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Parenting Goals, Rationalizations, and Regrets

1. Toughen up about dead animals, especially animals that are not pets. 2. Trading a dead mouse for a stuffed animal seemed like a great opportunity for both my five-year-old daughter and myself. 3. The mice were chewing on her curlers one night in bed. They had to go. 4. My daughter was intrigued to see if the eyes were closed or open in the traps. Open. I felt like puking. She was enthralled. 5. “She has you doing what now?” I heard her Indian father scream over the phone. We live in different worlds. 6. One night we set 8 traps, then hopped in the bathtub, hoping for a reprieve from the mice. Within minutes we heard the traps go off. I felt like puking. Daughter started listing the stuffed animals she’d get the next day. 7. “You may want to try live traps,” daughter’s Montessori teacher suggested one day. I could tell she was hoping my daughter’s story wasn’t entirely true. Surely we didn’t find nests in our dresser drawers. Surely we didn’t kill 30 mice in one week. And worst of all, surely my daughter wasn’t emptying the traps, trading the mice for Pound Puppies because the big stuffed animals were getting too costly. 8. If only our mouse plan remained within the walls of our house. It sounded much worse to Outsiders.

Diane Payne is the author of the recently published short story collection Freedom’s Just Another Word, the memoir Burning Tulips, and the young adult novel A New Kind of Music. She’s been published in hundreds of literary journals. Diane teaches creative writing at the University of Arkansas-Monticello where she is also the MFA director.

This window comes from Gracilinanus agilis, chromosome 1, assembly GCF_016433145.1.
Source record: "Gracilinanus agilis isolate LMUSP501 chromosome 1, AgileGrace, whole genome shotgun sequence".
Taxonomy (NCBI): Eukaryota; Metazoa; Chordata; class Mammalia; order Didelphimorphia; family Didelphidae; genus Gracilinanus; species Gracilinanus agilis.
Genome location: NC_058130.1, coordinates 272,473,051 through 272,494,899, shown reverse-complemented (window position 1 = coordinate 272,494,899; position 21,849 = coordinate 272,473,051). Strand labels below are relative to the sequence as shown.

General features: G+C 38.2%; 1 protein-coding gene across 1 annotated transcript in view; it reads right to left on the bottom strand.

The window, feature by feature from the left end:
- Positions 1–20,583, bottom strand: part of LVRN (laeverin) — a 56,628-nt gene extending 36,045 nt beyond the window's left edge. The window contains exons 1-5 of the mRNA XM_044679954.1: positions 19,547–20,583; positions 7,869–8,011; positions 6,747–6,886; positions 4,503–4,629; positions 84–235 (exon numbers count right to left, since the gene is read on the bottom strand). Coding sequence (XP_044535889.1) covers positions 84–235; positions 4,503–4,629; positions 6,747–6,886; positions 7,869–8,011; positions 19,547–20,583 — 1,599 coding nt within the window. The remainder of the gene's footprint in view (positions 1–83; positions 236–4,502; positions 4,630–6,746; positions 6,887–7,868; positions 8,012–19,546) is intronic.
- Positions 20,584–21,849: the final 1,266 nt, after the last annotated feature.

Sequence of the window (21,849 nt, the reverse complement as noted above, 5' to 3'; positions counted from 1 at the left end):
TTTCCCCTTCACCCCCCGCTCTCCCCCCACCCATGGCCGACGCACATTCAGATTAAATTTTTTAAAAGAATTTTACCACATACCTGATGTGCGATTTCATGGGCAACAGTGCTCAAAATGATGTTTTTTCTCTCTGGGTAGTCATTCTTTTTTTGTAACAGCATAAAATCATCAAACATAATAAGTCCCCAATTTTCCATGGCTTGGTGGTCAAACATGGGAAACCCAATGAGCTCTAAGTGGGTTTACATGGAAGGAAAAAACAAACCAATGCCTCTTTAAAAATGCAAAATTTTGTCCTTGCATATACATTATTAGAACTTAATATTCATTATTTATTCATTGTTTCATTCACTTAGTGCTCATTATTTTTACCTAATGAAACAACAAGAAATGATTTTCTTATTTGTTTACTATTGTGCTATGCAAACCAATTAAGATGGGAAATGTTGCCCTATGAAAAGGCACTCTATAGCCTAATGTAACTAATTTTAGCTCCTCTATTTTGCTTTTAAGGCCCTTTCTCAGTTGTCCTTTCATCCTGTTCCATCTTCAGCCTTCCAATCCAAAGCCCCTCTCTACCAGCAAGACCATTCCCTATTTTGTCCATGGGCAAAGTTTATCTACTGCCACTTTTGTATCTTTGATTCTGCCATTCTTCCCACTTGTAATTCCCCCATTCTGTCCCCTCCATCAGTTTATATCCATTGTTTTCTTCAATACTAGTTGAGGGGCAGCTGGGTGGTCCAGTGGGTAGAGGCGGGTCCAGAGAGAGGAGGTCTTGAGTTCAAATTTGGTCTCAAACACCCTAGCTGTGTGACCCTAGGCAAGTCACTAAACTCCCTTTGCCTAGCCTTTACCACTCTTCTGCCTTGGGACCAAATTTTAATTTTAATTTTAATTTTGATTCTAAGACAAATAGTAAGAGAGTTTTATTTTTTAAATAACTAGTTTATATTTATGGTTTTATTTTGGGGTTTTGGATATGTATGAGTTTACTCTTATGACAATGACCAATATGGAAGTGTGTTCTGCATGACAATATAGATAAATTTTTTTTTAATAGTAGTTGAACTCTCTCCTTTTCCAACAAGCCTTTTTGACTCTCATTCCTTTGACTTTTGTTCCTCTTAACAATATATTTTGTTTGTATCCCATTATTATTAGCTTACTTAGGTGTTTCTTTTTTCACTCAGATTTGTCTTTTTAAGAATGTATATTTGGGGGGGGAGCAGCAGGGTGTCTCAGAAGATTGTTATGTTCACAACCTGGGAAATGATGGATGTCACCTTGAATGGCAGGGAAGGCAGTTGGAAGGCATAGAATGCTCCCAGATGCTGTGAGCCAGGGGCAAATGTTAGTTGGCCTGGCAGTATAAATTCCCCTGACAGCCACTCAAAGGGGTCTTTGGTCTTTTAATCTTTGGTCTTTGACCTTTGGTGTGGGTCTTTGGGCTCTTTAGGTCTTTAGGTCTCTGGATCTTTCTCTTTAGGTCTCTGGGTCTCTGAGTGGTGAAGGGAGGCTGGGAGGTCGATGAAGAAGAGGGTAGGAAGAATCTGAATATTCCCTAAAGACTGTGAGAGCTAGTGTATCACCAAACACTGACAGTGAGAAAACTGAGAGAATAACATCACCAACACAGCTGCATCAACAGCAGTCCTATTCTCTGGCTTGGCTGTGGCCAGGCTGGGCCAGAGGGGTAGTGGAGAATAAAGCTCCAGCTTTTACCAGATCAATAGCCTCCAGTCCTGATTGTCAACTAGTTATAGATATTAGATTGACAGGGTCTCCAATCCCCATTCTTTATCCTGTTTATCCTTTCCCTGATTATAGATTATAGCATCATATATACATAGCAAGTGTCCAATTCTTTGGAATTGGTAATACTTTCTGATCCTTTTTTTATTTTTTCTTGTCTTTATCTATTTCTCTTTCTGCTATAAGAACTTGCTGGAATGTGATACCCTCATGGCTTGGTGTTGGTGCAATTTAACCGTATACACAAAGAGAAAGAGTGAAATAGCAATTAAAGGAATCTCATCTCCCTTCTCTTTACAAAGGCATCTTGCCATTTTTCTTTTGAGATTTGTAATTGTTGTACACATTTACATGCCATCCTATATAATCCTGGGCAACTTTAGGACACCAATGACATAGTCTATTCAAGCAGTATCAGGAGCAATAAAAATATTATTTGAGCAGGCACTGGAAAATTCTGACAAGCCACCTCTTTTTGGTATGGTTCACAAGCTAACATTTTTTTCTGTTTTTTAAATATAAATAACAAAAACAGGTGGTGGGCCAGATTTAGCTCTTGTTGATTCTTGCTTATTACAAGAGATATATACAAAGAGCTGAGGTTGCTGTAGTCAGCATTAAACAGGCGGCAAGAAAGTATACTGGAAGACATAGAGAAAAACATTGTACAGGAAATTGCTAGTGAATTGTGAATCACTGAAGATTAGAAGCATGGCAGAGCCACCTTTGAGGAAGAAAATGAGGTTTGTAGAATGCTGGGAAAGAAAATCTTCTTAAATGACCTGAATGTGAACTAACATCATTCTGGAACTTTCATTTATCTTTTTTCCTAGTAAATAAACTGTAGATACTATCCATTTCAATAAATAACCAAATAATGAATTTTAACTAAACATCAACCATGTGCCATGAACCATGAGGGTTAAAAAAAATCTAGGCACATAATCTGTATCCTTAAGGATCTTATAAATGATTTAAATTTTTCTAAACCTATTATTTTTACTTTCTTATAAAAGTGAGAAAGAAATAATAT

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Night Songs I don’t ever remember being able to hear quiet. The sound was new and intense, but somehow safe. Safe was a new place. Cicadas and crickets I knew as bugs, but this ‘noise’ was pleasant. I was beginning to enjoy this sound. Thinking about New York made me tight. It demanded attention – intense and immediate. Bugs there did not sing pleasantly – they issued warnings, and you reacted instantly. I did not have to lock up the house anymore. Nor did my neighbors. Windows were left open so the night songs would drift in. I walked freely onto my porch or stood in my backyard and watched the stars. No city lights to blot them out. We were protected by a simple slip lock on the screen door. It held us safe inside – more a thought than an action – certainly not security. I did not miss the fluorescence, sirens or trash. This quiet provided a new freedom. It was different here. A small town of 2,000. My high school in New York graduated 2,500. Here there was one school, one grocery and one stoplight that guarded the town’s only intersection at the corner of the pizza place and the boarded up movie house. This light controlled the entire movement of the town. Turn left and you ran into the Ohio river – turn right, you found the way to the interstate – go straight ahead for 30 miles, and you found the next town. I didn’t put up a fight when my husband, a West Virginia farm boy, wanted to move back to his roots. He was not motivated by his longing of family and history, just the promise of a quieter, less stressful life and a long-term job with the local mill. And a home – our own home. This was enough to separate me from my family and the prospect of becoming a permanent statistic on the New York unemployment rolls. We found the house of our dreams. Our early dreams. The kind of home you buy when you first marry and believe life never changes and will go on forever. A house on Cherry Street with a wooden fence, faded but white, and a bit of a backyard. Two children, one bath, sculpted carpet, no dishwasher. The kind of house that you again yearn for after forty years of marriage. It was a bit above our budget, but well worth it. Our daughters would grow up there, go to school, and marry. Marry someone who had a good, steady job. Someone who worked at the mill. Everyone in town worked at the mill, and you were either management or union. And though neither mixed with the other, it was fine, as long as you knew where you stood and stayed there. Jerry hired on as a foreman – management in the terms of mill life. Good pay and family benefits. The hard part was the shift work. But, that’s what bought in the salary to pay for our home. The 11:00 p.m. – 7:00 a.m. shift was the toughest for me. I was not used to Jerry being away from my bed all night. I was a tough broad from the Bronx, but I missed the security of this farm boy’s leg across my thigh each night. It was late summer and almost eight months since we had arrived. I was beginning to enjoy life and even found myself relaxing. The summer evenings were foreign to me. The absolute stillness and then the crescendo of the locusts were overwhelming. I could ‘feel’ the stillness. Shannon was now three, and Samantha was eighteen months. I felt relieved and blessed they would grow up in a small town instead of New York. A place where morals and principles were valued. Our next-door neighbors, Mary and John Paul, were the